As Westernised societies have become more affluent, the attitudes of the population have become more risk-aware. People are now intolerant of small risks as well as the physical or mental discomforts from drug side effects. Safety and tolerability are now major forces driving the development of new medicines for the treatment of chronic illnesses and the prevention of increasingly rare events. For example, over the past decades, lower and lower treatment thresholds have been recommended in hypertension. Public perception of risk strongly influences the acceptability of lifetime treatment, especially for mild hypertension. This era has also witnessed great advances in the development of antihypertensive drugs that combine efficacy with unsurpassed tolerability. However, the philosophy of Scottish teachers of Materia medica still appears to be followed-'never be the first or the last to prescribe a new drug'. Angiotensin-converting enzyme (ACE) inhibitors and angiotensin II receptor antagonists are as safe and as efficacious as other anti hypertensive medications and better tolerated. Large trials (HOT, HOPE, UKPDS and PROGRESS) point to the need for rigorous control of blood pressure particularly in high-risk individuals. Anti hypertensive drugs that act on the renin-angiotensin system will probably impact significantly on achieving optimal blood pressure levels. Should it not now be accepted that high-risk patients should have ACE inhibitors and angiotensin II receptor antagonists prescribed as first-line agents? We review the evidence for the use of ACE inhibitors and angiotensin II receptor antagonists as antihypertensive agents.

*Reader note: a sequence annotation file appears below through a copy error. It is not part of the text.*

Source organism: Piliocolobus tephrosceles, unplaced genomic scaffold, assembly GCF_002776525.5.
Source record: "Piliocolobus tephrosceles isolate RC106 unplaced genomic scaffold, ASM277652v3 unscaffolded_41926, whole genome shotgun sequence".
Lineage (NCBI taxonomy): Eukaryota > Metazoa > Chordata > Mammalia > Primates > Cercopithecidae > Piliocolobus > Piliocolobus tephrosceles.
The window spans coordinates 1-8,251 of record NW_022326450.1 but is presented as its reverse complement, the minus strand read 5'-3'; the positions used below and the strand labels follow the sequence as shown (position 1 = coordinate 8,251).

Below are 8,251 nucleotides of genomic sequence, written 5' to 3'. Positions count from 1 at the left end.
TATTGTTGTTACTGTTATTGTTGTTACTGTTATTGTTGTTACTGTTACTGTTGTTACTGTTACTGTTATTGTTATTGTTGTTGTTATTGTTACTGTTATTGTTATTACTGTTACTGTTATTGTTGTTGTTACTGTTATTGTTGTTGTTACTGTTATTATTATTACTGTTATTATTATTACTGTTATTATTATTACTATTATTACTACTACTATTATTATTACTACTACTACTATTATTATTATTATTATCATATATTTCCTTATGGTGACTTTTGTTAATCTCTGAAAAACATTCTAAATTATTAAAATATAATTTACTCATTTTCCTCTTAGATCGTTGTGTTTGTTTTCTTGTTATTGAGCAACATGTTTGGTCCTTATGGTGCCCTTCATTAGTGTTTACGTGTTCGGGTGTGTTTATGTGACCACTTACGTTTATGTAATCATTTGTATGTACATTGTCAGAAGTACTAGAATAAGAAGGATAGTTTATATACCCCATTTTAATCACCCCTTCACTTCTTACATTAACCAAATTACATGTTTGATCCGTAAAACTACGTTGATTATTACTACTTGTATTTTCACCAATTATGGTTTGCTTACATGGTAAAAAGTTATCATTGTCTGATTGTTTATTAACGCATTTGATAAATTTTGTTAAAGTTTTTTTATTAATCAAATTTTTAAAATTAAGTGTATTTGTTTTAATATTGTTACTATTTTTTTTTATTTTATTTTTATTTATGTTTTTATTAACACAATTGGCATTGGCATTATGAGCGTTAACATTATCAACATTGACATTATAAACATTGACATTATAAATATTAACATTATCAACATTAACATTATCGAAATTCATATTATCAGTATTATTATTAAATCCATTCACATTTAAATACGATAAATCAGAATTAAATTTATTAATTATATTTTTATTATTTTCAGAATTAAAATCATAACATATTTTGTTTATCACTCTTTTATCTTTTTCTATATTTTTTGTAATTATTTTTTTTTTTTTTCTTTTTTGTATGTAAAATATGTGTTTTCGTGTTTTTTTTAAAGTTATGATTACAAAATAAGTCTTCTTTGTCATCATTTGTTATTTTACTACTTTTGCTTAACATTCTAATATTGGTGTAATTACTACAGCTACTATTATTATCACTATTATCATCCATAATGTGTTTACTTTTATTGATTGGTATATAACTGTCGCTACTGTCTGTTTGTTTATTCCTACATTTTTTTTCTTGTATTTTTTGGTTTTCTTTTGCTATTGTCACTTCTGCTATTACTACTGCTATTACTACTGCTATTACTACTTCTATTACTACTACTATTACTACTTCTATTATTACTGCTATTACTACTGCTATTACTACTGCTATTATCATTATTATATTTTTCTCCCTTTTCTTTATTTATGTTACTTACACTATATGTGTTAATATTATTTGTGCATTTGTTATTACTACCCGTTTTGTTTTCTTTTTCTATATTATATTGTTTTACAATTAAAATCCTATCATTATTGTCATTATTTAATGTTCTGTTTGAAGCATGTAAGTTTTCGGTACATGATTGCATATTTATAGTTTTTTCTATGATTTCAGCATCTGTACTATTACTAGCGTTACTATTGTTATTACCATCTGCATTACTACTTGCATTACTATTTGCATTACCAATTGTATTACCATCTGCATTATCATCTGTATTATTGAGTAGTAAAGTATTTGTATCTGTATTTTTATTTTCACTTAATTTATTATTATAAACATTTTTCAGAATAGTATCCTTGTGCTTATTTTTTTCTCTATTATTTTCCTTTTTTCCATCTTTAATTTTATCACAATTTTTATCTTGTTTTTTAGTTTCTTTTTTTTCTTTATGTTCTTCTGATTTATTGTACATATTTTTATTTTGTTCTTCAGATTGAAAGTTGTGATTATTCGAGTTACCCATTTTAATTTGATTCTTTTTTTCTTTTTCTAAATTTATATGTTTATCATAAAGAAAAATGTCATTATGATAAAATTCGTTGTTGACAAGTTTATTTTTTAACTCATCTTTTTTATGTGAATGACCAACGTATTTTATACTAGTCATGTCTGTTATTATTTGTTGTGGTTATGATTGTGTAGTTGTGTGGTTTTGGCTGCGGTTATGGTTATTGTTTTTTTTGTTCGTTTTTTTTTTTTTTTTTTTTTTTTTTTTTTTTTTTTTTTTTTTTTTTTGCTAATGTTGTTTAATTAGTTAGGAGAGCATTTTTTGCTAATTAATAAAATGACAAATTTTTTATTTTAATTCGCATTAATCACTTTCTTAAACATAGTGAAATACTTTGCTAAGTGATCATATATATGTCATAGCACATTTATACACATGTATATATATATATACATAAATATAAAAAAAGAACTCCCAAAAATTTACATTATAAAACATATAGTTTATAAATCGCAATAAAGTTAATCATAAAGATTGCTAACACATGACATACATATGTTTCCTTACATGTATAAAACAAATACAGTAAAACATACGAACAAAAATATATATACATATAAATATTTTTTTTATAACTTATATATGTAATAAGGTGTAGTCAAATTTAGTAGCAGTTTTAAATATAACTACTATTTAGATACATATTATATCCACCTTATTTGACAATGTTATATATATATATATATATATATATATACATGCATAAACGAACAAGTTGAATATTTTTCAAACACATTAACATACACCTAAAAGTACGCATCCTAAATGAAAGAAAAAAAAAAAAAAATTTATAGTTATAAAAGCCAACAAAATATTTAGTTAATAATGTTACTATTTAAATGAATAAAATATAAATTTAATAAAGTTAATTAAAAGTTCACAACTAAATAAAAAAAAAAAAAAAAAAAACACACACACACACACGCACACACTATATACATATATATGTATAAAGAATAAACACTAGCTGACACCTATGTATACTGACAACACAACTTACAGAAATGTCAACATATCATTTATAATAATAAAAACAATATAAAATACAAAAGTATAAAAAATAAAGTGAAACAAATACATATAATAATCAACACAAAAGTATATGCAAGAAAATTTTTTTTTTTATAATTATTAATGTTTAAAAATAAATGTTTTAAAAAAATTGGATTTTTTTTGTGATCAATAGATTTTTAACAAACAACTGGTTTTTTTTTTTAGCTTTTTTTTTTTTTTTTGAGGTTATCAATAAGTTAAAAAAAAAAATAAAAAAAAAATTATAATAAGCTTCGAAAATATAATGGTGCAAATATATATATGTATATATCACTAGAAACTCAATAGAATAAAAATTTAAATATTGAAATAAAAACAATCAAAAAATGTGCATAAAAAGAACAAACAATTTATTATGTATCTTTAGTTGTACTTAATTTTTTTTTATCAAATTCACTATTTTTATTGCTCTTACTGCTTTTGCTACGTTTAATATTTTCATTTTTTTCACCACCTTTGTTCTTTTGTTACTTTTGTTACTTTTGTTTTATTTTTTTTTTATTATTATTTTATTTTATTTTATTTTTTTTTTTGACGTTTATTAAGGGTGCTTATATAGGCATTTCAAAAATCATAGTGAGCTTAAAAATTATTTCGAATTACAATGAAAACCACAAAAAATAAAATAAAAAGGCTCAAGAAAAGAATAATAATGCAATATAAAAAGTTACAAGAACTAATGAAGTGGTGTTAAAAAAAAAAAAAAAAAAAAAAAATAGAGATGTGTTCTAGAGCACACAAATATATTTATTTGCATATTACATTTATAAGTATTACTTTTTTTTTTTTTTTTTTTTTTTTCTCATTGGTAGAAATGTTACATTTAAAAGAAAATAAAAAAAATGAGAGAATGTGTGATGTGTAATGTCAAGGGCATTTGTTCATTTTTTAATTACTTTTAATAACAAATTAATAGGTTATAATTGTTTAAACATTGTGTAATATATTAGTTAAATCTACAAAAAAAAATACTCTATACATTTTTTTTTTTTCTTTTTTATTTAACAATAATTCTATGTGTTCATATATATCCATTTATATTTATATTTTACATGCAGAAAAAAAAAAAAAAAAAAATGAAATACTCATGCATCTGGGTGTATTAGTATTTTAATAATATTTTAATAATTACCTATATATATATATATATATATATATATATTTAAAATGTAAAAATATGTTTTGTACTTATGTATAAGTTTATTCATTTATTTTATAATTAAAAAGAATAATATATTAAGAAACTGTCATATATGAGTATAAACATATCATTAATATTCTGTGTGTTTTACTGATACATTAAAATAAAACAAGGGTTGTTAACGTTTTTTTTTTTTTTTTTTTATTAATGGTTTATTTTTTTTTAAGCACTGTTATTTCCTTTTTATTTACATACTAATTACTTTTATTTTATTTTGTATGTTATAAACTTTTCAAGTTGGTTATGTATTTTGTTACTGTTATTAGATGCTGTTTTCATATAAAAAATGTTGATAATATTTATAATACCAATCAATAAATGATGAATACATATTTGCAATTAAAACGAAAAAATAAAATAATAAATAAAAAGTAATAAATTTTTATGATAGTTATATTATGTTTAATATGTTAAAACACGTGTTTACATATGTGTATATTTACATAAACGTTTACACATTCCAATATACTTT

- ACE inhibitors
- Angiotensin II receptor antagonists
- Renin-angiotensin system